Q & A with Sharon Seyfarth Garner

A Little About the Author

Mandala with No Color

Tell us a little bit about yourself. What brings you joy? What keeps you up at night?

It is so hard to know how to describe oneself so that others might know a bit of my story beyond the usual “graduated from” and “has worked at” sort of biographical highlights. I currently live just outside of Cleveland, Ohio, with my husband, two children, and dog, Bear, but I have been blessed to call many places in the world home.

I was born and raised in Oregon (Portland and Corvallis) and have lived in southern Ohio, Philadelphia, France, Atlanta, northeast Ohio, and West Africa. I feel an especially deep connection with Africa and have loved the opportunity to translate for French-speaking delegates from Africa at the past five General Conferences (of the UMC). I also treasure ecumenical and interfaith connections that broaden my view of God’s presence in our world while grounding me ever more deeply in my own tradition.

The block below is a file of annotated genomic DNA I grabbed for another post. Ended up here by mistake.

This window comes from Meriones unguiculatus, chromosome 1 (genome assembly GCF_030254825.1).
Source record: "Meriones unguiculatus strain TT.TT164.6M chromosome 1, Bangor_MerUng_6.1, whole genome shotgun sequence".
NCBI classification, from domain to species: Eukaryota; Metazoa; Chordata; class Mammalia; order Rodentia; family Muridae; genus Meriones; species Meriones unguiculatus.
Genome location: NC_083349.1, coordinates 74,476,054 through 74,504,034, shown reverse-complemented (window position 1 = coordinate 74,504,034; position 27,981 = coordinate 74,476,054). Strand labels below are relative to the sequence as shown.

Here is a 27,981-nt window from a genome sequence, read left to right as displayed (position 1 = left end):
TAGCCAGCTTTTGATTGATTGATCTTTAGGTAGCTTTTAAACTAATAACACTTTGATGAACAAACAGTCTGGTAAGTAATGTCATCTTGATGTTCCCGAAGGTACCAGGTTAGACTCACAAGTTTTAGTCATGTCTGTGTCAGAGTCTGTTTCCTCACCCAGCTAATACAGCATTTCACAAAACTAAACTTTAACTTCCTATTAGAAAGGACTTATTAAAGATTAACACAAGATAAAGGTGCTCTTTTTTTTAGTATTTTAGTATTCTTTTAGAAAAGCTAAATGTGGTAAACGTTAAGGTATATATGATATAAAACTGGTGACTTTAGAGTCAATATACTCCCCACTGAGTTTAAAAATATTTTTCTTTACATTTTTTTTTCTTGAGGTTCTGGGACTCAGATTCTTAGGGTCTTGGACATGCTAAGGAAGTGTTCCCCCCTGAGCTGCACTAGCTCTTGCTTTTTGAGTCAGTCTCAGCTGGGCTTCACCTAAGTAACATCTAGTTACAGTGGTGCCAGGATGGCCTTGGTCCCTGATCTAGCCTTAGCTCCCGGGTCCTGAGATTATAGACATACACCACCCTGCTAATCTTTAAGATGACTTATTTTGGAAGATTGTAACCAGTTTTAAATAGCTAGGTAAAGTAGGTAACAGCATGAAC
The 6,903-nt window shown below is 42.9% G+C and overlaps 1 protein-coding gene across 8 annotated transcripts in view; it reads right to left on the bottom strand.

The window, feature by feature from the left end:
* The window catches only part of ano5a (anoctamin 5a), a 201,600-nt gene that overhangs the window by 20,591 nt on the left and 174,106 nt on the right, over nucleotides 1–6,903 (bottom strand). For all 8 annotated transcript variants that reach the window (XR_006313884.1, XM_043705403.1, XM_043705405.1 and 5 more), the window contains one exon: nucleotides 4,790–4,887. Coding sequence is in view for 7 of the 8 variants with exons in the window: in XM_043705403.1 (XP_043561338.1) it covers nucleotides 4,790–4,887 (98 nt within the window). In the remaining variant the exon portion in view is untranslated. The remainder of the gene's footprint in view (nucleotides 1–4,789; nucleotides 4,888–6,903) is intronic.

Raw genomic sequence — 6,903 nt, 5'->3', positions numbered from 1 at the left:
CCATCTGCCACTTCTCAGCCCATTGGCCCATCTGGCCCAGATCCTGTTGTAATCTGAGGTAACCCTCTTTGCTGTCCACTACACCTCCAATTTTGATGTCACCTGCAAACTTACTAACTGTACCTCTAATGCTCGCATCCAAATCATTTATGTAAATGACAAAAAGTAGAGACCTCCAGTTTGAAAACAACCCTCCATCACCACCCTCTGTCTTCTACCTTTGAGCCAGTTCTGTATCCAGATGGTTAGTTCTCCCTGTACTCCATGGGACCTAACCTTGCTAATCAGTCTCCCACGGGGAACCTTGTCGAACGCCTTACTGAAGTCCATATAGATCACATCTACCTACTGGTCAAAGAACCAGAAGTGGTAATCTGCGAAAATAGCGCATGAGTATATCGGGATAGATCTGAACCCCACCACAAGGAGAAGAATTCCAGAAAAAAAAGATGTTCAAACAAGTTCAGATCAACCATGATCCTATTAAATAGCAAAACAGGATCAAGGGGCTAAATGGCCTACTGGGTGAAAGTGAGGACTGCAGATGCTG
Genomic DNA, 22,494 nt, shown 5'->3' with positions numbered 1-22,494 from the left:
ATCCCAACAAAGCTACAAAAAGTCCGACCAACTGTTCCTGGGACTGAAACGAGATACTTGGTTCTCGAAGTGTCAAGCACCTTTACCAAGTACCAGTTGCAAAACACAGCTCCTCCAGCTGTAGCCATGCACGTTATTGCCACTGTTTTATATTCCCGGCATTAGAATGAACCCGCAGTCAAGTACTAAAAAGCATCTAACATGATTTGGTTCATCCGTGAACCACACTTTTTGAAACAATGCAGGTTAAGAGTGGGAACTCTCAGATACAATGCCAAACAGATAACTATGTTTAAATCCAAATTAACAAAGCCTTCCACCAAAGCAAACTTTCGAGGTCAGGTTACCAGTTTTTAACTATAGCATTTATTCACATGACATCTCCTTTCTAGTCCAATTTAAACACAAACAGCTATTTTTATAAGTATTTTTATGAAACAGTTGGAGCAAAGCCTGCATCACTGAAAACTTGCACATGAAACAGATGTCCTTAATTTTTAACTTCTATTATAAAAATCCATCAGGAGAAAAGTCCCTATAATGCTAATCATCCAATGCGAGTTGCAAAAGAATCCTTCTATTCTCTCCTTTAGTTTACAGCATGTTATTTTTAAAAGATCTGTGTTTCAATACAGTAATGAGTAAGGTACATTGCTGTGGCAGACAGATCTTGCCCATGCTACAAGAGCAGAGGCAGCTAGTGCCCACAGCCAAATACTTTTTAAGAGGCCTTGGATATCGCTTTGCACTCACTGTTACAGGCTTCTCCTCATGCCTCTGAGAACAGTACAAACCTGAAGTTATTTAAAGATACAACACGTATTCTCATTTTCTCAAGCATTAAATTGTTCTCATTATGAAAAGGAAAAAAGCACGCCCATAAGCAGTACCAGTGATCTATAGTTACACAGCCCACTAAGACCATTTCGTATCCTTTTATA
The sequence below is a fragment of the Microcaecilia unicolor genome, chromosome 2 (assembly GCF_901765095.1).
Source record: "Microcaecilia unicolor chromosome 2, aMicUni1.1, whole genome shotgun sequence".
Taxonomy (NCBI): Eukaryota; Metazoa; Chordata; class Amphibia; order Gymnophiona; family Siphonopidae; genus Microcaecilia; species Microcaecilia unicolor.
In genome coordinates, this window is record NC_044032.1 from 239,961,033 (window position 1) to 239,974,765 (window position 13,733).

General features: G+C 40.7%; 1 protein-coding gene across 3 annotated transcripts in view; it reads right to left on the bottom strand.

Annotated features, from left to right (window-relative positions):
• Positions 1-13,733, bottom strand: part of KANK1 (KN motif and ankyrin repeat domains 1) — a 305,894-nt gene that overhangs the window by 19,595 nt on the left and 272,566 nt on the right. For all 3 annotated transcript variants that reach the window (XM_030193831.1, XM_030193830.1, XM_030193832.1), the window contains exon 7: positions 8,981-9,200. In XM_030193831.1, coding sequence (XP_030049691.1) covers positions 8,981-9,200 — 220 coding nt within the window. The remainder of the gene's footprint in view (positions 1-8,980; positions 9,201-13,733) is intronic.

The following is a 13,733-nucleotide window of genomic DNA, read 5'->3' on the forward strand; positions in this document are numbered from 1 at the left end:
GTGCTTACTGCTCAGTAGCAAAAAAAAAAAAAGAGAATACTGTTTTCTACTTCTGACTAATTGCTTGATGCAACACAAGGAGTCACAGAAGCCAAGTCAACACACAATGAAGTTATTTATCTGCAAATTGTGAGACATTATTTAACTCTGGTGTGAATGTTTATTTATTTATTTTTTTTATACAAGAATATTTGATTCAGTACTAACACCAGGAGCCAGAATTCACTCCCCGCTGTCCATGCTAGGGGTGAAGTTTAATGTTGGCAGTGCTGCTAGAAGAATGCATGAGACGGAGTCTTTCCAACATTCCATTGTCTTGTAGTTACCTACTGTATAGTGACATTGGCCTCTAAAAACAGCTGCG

Family is very important to me, and I consider myself richly blessed to have grown up in a family that nurtured me and encouraged me to become whoever God had created me to be. I pray that in some small measure I have passed on this faith-filled, positive, and empowered attitude to my own children.

I am probably happiest when I am outside (backpacking, kayaking, hiking, biking), reading novels (but only if I can finish one in a one- or two-day reading binge!), traveling (especially to Africa), singing in local community theater musical productions (Hairspray was my favorite), throwing pottery on a wheel, or playing cards with family or friends.

What keeps me up at night is the worry that our world seems to be moving toward a place that is more self-centered rather than God-centered. I pray that as a human race we will somehow figure out how to embrace the call of Christ to love God, love our neighbor as our self, and even to love our enemy. Maybe, just maybe, enhancing our ability to live boldly from a place of contemplative centeredness can help us do this. If Praying with Mandalas can even move us just a smidgen in this direction, I will be forever grateful.